How about you don’t do anything but just soak up the experience and live in the here and now? Put the camera down, any other thoughts to one side and just focus on the here and now. Work your way through your senses when you reach a moment in life you’d normally photograph and think about how it affects each one and enjoy it.
6. Take your time
It’s easy to get caught up in attractions, to follow the crowd and eagerly get onto the next thing before you’re ready all to get the perfect shot, orshots. Take time out at a destination. Have a cup of tea, a picnic, or simply sit and people watch. Find out what it’s like to actually be there rather than just to see it and snap it.
7. Quality photography
Obviously I’m not suggesting you give up taking photos all together, but maybe cut down on the snap happy attitude and go for quality over quantity. Think about how you want to frame the shot and take time to set it up. Don’t fill your phone with half hearted attempts at photography that waste time and memory – go for the money shot. Done!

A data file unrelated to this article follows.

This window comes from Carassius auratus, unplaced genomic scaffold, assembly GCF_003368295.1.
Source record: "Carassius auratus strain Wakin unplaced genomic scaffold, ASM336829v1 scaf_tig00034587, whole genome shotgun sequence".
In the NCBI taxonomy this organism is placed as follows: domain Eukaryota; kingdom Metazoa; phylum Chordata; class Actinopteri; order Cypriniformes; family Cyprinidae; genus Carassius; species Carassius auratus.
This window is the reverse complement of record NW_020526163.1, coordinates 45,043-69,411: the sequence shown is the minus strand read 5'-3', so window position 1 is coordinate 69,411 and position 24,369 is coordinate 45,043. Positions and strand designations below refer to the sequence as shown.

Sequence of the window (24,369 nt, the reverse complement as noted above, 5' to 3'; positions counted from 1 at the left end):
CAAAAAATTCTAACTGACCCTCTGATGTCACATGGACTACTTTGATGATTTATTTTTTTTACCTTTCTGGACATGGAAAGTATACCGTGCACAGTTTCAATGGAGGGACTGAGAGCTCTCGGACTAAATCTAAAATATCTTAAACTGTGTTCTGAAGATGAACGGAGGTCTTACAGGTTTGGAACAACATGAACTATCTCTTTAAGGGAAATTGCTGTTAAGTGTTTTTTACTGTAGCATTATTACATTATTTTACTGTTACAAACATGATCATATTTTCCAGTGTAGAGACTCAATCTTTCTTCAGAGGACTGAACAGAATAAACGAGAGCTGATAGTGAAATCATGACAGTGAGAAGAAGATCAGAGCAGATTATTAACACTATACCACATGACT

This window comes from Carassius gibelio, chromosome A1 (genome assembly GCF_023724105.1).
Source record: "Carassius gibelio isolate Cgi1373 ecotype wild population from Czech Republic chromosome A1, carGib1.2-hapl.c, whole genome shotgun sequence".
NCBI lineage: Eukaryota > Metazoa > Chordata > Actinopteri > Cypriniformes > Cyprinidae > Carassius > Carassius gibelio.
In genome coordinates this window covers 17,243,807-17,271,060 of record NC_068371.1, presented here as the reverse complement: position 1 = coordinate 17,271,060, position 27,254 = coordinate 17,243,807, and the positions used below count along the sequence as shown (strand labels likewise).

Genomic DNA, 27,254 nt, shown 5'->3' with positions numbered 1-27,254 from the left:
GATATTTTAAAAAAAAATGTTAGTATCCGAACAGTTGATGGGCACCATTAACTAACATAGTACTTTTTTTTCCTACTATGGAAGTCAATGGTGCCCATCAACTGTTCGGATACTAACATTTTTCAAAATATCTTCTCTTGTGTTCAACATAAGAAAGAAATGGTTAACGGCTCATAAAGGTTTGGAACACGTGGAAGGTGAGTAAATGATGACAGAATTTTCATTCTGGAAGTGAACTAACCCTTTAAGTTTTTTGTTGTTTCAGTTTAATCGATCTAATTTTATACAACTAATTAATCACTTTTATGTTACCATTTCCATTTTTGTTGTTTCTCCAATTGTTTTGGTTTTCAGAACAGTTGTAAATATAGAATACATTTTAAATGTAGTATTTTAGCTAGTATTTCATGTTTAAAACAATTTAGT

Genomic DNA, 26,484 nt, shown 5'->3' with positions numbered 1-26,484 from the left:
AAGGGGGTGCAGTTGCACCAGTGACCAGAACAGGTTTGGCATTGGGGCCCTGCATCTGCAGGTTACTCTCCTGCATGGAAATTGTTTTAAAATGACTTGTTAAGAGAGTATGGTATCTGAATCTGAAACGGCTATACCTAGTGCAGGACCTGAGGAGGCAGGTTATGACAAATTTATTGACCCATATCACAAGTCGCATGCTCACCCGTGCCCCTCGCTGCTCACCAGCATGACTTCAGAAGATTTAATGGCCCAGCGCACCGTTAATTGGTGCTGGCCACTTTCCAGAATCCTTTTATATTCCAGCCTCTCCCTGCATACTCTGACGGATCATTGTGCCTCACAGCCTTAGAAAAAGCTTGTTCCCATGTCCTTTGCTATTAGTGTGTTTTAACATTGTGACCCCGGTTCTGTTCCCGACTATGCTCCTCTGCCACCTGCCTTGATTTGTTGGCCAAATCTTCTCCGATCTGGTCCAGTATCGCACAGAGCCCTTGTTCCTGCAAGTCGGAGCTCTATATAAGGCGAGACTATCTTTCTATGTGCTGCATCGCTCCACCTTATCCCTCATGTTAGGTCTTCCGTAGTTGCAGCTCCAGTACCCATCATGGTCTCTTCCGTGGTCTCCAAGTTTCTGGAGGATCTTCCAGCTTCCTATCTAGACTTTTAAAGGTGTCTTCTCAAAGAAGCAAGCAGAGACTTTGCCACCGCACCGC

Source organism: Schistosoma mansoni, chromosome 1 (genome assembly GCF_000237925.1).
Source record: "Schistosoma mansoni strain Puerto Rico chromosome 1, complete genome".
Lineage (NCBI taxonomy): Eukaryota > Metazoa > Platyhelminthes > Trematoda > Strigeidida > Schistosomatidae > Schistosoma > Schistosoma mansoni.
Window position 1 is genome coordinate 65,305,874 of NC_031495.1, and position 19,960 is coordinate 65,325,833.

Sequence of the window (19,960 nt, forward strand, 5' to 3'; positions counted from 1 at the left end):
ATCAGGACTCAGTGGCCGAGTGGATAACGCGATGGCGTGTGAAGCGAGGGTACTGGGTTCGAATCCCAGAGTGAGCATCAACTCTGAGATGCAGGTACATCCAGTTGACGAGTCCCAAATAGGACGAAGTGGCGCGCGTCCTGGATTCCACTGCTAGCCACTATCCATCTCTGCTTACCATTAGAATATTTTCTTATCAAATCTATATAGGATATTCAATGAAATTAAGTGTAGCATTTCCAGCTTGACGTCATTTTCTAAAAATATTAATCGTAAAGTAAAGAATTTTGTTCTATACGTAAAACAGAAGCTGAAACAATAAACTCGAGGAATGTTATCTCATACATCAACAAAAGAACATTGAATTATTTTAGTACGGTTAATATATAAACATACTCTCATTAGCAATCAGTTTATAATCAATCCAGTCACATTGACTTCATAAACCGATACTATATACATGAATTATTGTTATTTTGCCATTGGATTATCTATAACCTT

Gone are the days of taking a cheap disposable camera on your gap year – now, anyone can get their hands on a camera that’s capable of capturing great images. But how do you achieve shots that are truly jaw-dropping and stand out among the mass of shared photos online?
Make sure you read these top tips before you head out on your travels.
1. Pack the right gear
Have you ever tried capturing that once in a lifetime experience on camera, only to find that you don’t have a back-up battery to hand when your current one inevitably dies? Battery life is crucial to ensure you capture the best footage, but there are dangers to recording for long periods of time.